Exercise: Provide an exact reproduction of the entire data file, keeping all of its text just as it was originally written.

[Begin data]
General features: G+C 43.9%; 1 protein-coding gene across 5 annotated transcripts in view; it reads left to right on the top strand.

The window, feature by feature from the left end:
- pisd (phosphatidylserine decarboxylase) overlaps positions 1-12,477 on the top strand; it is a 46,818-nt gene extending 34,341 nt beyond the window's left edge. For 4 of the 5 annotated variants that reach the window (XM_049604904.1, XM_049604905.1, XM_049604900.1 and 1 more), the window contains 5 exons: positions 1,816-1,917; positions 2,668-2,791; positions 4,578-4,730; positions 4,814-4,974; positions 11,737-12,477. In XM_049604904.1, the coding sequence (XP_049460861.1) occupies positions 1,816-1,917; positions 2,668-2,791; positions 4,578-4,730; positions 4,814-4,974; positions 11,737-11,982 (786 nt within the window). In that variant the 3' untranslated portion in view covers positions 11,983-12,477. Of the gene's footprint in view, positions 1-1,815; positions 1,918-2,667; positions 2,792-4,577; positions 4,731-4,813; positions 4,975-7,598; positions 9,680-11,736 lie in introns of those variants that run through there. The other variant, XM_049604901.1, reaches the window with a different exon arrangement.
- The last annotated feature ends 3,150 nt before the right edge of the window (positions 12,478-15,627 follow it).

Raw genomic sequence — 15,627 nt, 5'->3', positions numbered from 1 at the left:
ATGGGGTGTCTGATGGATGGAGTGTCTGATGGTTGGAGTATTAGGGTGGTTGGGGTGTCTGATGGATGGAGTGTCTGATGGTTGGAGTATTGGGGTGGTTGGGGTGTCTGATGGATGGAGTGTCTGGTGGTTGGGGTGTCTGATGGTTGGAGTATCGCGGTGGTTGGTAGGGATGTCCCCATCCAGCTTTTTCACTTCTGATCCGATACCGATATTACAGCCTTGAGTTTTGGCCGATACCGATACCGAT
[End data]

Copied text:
General features: G+C 43.9%; 1 protein-coding gene across 5 annotated transcripts in view; it reads left to right on the top strand.

The window, feature by feature from the left end:
- pisd (phosphatidylserine decarboxylase) overlaps positions 1-12,477 on the top strand; it is a 46,818-nt gene extending 34,341 nt beyond the window's left edge. For 4 of the 5 annotated variants that reach the window (XM_049604904.1, XM_049604905.1, XM_049604900.1 and 1 more), the window contains 5 exons: positions 1,816-1,917; positions 2,668-2,791; positions 4,578-4,730; positions 4,814-4,974; positions 11,737-12,477. In XM_049604904.1, the coding sequence (XP_049460861.1) occupies positions 1,816-1,917; positions 2,668-2,791; positions 4,578-4,730; positions 4,814-4,974; positions 11,737-11,982 (786 nt within the window). In that variant the 3' untranslated portion in view covers positions 11,983-12,477. Of the gene's footprint in view, positions 1-1,815; positions 1,918-2,667; positions 2,792-4,577; positions 4,731-4,813; positions 4,975-7,598; positions 9,680-11,736 lie in introns of those variants that run through there. The other variant, XM_049604901.1, reaches the window with a different exon arrangement.
- The last annotated feature ends 3,150 nt before the right edge of the window (positions 12,478-15,627 follow it).

Raw genomic sequence — 15,627 nt, 5'->3', positions numbered from 1 at the left:
ATGGGGTGTCTGATGGATGGAGTGTCTGATGGTTGGAGTATTAGGGTGGTTGGGGTGTCTGATGGATGGAGTGTCTGATGGTTGGAGTATTGGGGTGGTTGGGGTGTCTGATGGATGGAGTGTCTGGTGGTTGGGGTGTCTGATGGTTGGAGTATCGCGGTGGTTGGTAGGGATGTCCCCATCCAGCTTTTTCACTTCTGATCCGATACCGATATTACAGCCTTGAGTTTTGGCCGATACCGATACCGAT